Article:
The Worst Rookies of the 2019-2020 NBA Season


Coming into this year’s past draft, there was a lot of hype surrounding the top few picks of the draft. Big names like Zion Williamson, Ja Morant, and R.J. Barrett all created buzz around the incoming rookies. Some of this year’s rookies had success, and some did not. Of those that did not see the expected success, who were some of the worst rookies of this past season?

R.J. Barrett


The third pick of the 2019 draft, R.J. Barrett, had some shining moments over the past season as a member of the New York Knicks. Overall though, it was worse than expected for the Duke product. Barrett averaged 14.3 points per game with five rebounds and two assists. On paper, that stat line looks average to above average for a rookie. However, when you take a look at his slash line along with shots attempted per game, that is where the disappointing numbers stand out.

A free throw percentage of only 61.4 percent on 4.5 attempts per game is painfully below average for a slashing wing. Add in his 40.2 percent field goal percentage on 13 shots per game, and Barrett’s season was far from what was expected of him as a top-three pick in the draft.

Jarrett Culver


Defensively, Minnesota Timberwolves rookie Jarrett Culver showed he is more than capable of matching up against NBA talent. Offensively, however, the Texas Tech product showed some glaring holes in his game.

Only averaging 9.2 points per game on 40.4 percent shooting from the field, Culver was very inefficient from the field. Another glaring problem, much like Barrett, is his free throw percentage. The 21-year-old only shot 46.2 percent from the charity stripe on just about two attempts per game. Not only is the shooting guard struggling to get to the line, but when he is there, he cannot capitalize.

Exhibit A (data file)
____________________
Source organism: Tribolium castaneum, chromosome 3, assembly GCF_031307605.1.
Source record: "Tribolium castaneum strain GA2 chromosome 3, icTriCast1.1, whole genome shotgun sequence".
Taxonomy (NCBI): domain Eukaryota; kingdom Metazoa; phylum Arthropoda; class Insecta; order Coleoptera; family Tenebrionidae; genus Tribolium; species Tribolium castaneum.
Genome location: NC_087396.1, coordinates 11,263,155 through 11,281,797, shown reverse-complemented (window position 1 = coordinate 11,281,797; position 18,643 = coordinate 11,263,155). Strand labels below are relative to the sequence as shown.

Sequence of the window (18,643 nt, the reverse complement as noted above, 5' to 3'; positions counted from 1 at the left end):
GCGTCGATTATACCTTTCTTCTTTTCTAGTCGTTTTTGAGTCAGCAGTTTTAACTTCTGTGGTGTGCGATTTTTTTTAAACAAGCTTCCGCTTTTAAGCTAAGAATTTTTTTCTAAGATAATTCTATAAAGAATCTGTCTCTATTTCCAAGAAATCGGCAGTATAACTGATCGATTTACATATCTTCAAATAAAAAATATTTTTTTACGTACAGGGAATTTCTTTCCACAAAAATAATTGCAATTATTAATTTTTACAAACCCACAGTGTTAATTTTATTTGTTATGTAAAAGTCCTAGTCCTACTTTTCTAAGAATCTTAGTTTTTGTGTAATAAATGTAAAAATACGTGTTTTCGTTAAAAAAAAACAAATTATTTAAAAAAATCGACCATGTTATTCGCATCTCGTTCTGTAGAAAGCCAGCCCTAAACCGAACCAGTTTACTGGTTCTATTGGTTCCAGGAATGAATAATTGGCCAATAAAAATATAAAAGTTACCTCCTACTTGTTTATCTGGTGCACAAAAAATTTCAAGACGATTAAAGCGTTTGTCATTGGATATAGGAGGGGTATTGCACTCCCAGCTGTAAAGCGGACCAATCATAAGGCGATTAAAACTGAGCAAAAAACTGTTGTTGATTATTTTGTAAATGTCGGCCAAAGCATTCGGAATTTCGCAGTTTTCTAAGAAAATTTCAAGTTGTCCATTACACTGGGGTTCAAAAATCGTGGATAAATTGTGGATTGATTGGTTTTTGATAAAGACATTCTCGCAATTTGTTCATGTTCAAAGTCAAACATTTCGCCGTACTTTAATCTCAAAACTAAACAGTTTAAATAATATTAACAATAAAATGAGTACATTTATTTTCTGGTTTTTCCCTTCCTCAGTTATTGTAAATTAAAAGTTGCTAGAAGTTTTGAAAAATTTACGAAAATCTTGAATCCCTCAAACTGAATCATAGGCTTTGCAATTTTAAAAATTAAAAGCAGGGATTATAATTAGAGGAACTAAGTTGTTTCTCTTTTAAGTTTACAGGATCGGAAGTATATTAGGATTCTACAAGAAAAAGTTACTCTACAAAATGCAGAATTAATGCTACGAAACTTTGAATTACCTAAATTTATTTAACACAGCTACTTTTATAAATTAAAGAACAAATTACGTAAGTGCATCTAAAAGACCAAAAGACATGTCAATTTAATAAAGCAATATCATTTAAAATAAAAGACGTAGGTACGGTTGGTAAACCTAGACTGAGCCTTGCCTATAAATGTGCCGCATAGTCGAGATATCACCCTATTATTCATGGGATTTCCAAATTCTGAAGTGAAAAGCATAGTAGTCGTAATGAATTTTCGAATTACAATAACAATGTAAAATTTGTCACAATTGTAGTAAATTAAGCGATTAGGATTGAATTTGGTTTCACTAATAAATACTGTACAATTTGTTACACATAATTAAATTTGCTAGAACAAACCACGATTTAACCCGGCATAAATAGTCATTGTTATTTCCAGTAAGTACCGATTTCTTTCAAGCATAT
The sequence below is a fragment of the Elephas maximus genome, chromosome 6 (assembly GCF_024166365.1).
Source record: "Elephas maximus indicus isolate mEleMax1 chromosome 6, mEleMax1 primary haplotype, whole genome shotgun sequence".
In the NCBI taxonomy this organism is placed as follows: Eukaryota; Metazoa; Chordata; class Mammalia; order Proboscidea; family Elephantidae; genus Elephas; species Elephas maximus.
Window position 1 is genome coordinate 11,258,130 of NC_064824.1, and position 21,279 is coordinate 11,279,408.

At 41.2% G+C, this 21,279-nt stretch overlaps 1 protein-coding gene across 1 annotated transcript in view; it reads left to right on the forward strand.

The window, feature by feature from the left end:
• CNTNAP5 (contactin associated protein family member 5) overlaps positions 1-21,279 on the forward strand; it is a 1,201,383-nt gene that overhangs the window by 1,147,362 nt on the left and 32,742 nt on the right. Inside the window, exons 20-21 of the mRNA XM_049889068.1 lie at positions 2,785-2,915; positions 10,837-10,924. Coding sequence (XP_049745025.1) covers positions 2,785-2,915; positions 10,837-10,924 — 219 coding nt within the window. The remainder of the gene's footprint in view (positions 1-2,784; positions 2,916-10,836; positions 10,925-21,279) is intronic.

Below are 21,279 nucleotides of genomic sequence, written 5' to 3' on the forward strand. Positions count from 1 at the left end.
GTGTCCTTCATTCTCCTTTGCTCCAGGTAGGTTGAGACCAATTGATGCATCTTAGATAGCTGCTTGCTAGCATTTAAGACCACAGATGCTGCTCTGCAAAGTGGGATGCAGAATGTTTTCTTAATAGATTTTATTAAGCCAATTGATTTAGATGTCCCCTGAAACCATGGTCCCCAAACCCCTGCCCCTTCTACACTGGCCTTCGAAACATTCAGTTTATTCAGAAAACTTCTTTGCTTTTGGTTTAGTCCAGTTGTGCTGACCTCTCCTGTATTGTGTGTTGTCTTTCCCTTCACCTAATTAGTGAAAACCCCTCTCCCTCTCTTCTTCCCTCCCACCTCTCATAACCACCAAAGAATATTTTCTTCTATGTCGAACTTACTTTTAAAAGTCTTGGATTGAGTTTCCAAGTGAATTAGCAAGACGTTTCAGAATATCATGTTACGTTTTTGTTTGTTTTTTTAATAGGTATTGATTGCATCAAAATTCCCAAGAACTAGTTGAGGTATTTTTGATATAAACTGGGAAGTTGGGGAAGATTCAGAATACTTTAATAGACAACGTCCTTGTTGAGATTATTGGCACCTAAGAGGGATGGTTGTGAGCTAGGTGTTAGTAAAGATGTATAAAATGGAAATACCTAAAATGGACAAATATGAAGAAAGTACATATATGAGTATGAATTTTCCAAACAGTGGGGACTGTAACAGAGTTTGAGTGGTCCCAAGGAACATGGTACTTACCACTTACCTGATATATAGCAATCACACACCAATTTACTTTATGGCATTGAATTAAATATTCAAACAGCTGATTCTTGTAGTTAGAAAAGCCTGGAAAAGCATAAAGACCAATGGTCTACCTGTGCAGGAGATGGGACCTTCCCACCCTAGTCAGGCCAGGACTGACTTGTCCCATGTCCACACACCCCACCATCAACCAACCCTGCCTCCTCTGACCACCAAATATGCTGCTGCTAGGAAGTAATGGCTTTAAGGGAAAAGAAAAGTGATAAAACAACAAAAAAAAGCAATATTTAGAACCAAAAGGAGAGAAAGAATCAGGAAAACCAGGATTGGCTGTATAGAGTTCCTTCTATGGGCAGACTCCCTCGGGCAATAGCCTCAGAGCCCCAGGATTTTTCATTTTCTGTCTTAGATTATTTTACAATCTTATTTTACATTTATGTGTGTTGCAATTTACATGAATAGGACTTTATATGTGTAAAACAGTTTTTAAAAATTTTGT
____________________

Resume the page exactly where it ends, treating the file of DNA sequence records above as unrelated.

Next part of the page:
As the sixth pick in the draft, the Wolves are banking on Culver to take a big leap forward and be a key piece in their system alongside the likes of D’Angelo Russell and Karl-Anthony Towns. But for this season, Culver disappointed as a top-ten pick in the draft.

Jordan Poole

00 My king of the hill

Some may have seen Jordan Poole, a shooting guard out of Michigan, falling to the 28th pick in the draft as a steal for the Golden State Warriors. Looking at his numbers this year though, he played below expectations. Averaging 8.8 points, 2.1 rebounds, and 2.4 assists per game is far from eye-popping, and when you combine that with his 33.3 percent shooting from the field, Poole proved to be one of the worst rookies out of this class.


Players like Romeo Langford, Bruno Fernando, and Sekou Doumbouya all showed promise, but that trio also underperformed in their rookie years. Poole, Barrett, and Culver all showed promise as well, but the inefficiency of these six rookies links them together.

Every single one of these players shot less than 70 percent from the free-throw line except Jordan Poole, and he shot 33.3 percent from the field. What truly sets Barrett, Culver, and Poole apart from those listed in the conclusion is the amount of time they play and the volume of shots they took. Barrett averaged 13 shots per game while Culver and Poole averaged around nine attempts per game. Looking at the efficiency problems, those three should cut down and focus on taking and making better shots.

Biggest Worry

R.J. Barrett is the only rookie listed here who I am personally worried about. He does not have one defining factor for me. The Duke product came in as one of the “cannot miss” top-three picks. As a slasher and scoring wing, many thought he would be a huge first step for the Knicks rebuild.

But as I have mentioned before, he struggles to capitalize on opportunities at the line as a slasher. As a scorer, he is inefficient on double-digit shot attempts per game. Defensively, Barrett was average. Nothing stood out to me as a talent through watching him in New York this year.

R.J. Barrett has always dubbed himself the top option wherever he played. For a player that did not average great numbers, he played like he was the Knicks’ superstar while on the court. That’s another reason I am worried.

I hope I am wrong. I hope all six of the players listed in this article grow into average to above-average role players. However, the efficiency problem of each is what worries me. You cannot teach feel around the rim. You can work at it, but it is not something that just comes naturally. The same applies to the free-throw line.

Each player has a chance to become the average to above-average role player I had mentioned. It is going to take some work and most importantly, the players knowing their role.


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